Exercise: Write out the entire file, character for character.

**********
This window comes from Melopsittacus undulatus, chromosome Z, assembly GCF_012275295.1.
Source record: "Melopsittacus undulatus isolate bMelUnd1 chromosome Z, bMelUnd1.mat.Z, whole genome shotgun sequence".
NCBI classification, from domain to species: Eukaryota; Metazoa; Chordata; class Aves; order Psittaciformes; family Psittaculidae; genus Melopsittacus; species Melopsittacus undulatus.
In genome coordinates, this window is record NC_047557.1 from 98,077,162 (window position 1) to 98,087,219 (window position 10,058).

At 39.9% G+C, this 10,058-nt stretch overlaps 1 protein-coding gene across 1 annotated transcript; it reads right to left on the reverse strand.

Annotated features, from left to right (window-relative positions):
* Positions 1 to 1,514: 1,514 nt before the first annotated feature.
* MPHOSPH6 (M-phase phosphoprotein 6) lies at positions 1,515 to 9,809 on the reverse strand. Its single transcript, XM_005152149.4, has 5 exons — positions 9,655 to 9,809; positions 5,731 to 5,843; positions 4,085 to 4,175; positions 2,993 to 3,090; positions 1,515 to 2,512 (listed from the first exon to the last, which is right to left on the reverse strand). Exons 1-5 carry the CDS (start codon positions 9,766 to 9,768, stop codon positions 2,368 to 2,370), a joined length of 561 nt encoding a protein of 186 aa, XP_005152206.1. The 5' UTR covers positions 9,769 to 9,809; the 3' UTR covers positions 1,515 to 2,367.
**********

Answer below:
This window comes from Melopsittacus undulatus, chromosome Z, assembly GCF_012275295.1.
Source record: "Melopsittacus undulatus isolate bMelUnd1 chromosome Z, bMelUnd1.mat.Z, whole genome shotgun sequence".
NCBI classification, from domain to species: Eukaryota; Metazoa; Chordata; class Aves; order Psittaciformes; family Psittaculidae; genus Melopsittacus; species Melopsittacus undulatus.
In genome coordinates, this window is record NC_047557.1 from 98,077,162 (window position 1) to 98,087,219 (window position 10,058).

At 39.9% G+C, this 10,058-nt stretch overlaps 1 protein-coding gene across 1 annotated transcript; it reads right to left on the reverse strand.

Annotated features, from left to right (window-relative positions):
* Positions 1 to 1,514: 1,514 nt before the first annotated feature.
* MPHOSPH6 (M-phase phosphoprotein 6) lies at positions 1,515 to 9,809 on the reverse strand. Its single transcript, XM_005152149.4, has 5 exons — positions 9,655 to 9,809; positions 5,731 to 5,843; positions 4,085 to 4,175; positions 2,993 to 3,090; positions 1,515 to 2,512 (listed from the first exon to the last, which is right to left on the reverse strand). Exons 1-5 carry the CDS (start codon positions 9,766 to 9,768, stop codon positions 2,368 to 2,370), a joined length of 561 nt encoding a protein of 186 aa, XP_005152206.1. The 5' UTR covers positions 9,769 to 9,809; the 3' UTR covers positions 1,515 to 2,367.